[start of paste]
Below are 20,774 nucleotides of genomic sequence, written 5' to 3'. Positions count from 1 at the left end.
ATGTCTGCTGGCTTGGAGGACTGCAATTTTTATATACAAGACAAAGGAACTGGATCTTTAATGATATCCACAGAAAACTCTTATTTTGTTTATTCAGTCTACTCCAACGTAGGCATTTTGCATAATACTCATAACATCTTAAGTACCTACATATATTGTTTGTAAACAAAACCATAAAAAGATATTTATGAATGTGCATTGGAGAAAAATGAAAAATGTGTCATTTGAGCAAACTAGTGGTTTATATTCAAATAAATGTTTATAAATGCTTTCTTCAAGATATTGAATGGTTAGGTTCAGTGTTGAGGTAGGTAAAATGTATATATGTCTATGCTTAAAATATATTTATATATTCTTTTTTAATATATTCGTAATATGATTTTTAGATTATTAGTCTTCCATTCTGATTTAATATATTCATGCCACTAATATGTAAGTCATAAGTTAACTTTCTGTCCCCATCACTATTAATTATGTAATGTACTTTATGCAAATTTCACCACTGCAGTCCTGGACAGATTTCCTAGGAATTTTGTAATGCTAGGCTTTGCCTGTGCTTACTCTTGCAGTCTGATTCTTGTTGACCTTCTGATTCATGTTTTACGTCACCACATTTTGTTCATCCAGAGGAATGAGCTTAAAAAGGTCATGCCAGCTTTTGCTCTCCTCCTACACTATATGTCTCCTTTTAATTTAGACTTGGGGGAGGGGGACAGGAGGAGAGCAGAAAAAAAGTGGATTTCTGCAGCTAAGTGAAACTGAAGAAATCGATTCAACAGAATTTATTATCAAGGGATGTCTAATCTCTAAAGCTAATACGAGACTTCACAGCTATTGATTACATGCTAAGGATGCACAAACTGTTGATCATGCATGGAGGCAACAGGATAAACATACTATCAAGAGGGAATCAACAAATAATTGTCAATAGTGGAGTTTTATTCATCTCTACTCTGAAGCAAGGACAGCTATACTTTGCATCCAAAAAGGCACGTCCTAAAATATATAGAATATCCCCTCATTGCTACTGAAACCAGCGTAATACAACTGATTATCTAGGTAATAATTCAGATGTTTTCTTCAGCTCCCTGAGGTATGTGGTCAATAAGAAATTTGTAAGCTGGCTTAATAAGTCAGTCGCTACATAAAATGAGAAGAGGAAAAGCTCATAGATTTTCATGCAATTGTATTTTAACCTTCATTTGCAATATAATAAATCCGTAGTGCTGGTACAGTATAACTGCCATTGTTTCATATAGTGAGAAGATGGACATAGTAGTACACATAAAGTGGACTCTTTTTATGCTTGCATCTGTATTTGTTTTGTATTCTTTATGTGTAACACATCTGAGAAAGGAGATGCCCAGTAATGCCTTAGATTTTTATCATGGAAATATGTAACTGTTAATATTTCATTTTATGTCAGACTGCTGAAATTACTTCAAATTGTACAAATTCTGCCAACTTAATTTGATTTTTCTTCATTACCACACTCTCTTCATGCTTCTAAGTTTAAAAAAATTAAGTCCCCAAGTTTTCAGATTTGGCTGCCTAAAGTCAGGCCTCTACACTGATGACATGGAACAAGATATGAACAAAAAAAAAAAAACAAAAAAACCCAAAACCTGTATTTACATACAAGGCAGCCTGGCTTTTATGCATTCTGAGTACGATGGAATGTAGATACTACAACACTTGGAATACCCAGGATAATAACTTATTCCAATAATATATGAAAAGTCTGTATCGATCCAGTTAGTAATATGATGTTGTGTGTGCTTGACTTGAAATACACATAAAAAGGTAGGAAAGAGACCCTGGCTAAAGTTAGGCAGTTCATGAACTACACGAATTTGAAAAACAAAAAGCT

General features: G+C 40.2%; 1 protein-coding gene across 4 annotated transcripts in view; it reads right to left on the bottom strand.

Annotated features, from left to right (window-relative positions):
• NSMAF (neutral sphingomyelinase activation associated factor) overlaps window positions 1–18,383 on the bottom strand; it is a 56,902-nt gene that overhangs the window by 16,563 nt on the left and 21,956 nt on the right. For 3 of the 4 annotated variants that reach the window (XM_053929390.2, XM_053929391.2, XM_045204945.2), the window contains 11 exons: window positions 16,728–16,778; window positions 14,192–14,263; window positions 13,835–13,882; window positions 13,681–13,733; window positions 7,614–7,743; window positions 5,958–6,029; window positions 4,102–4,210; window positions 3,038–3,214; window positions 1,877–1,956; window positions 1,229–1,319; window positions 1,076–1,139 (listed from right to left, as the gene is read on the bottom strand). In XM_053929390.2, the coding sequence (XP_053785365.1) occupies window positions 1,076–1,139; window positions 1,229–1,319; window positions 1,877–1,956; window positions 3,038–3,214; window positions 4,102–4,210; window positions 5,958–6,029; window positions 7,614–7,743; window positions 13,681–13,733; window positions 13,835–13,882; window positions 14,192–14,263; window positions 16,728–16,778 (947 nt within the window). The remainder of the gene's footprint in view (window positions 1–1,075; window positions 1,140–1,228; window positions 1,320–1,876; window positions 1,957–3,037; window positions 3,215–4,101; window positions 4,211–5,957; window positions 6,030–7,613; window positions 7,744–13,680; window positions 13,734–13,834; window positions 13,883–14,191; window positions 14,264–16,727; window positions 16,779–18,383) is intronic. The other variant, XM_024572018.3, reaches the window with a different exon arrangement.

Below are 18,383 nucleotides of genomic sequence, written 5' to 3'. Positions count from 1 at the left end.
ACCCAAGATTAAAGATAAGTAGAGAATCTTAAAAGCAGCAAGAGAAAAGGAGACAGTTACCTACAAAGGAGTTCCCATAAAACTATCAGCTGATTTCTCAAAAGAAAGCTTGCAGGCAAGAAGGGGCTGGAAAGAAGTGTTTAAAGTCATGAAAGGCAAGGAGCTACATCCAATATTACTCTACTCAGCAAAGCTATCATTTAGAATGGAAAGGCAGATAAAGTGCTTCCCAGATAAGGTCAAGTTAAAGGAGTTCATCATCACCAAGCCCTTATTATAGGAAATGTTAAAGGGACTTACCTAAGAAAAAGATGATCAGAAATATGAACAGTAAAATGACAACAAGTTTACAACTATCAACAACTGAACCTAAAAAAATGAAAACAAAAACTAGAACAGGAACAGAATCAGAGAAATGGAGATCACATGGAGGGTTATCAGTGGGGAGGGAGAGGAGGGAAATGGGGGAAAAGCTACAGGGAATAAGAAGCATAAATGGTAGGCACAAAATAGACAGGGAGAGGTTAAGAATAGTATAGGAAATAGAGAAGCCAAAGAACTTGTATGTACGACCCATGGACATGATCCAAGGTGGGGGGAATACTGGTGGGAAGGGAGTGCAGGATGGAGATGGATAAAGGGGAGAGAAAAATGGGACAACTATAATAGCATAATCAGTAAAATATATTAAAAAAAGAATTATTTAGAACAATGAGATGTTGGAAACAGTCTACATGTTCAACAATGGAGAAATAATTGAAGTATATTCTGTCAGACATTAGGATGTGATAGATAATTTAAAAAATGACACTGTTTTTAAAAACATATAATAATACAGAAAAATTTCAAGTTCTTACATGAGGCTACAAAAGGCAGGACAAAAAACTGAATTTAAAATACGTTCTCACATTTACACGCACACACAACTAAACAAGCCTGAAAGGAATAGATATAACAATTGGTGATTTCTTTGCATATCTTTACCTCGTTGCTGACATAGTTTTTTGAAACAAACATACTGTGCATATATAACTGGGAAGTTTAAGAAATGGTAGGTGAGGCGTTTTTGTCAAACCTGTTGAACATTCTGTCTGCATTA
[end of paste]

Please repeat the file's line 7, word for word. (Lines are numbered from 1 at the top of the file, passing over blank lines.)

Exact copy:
ACCCAAGATTAAAGATAAGTAGAGAATCTTAAAAGCAGCAAGAGAAAAGGAGACAGTTACCTACAAAGGAGTTCCCATAAAACTATCAGCTGATTTCTCAAAAGAAAGCTTGCAGGCAAGAAGGGGCTGGAAAGAAGTGTTTAAAGTCATGAAAGGCAAGGAGCTACATCCAATATTACTCTACTCAGCAAAGCTATCATTTAGAATGGAAAGGCAGATAAAGTGCTTCCCAGATAAGGTCAAGTTAAAGGAGTTCATCATCACCAAGCCCTTATTATAGGAAATGTTAAAGGGACTTACCTAAGAAAAAGATGATCAGAAATATGAACAGTAAAATGACAACAAGTTTACAACTATCAACAACTGAACCTAAAAAAATGAAAACAAAAACTAGAACAGGAACAGAATCAGAGAAATGGAGATCACATGGAGGGTTATCAGTGGGGAGGGAGAGGAGGGAAATGGGGGAAAAGCTACAGGGAATAAGAAGCATAAATGGTAGGCACAAAATAGACAGGGAGAGGTTAAGAATAGTATAGGAAATAGAGAAGCCAAAGAACTTGTATGTACGACCCATGGACATGATCCAAGGTGGGGGGAATACTGGTGGGAAGGGAGTGCAGGATGGAGATGGATAAAGGGGAGAGAAAAATGGGACAACTATAATAGCATAATCAGTAAAATATATTAAAAAAAGAATTATTTAGAACAATGAGATGTTGGAAACAGTCTACATGTTCAACAATGGAGAAATAATTGAAGTATATTCTGTCAGACATTAGGATGTGATAGATAATTTAAAAAATGACACTGTTTTTAAAAACATATAATAATACAGAAAAATTTCAAGTTCTTACATGAGGCTACAAAAGGCAGGACAAAAAACTGAATTTAAAATACGTTCTCACATTTACACGCACACACAACTAAACAAGCCTGAAAGGAATAGATATAACAATTGGTGATTTCTTTGCATATCTTTACCTCGTTGCTGACATAGTTTTTTGAAACAAACATACTGTGCATATATAACTGGGAAGTTTAAGAAATGGTAGGTGAGGCGTTTTTGTCAAACCTGTTGAACATTCTGTCTGCATTA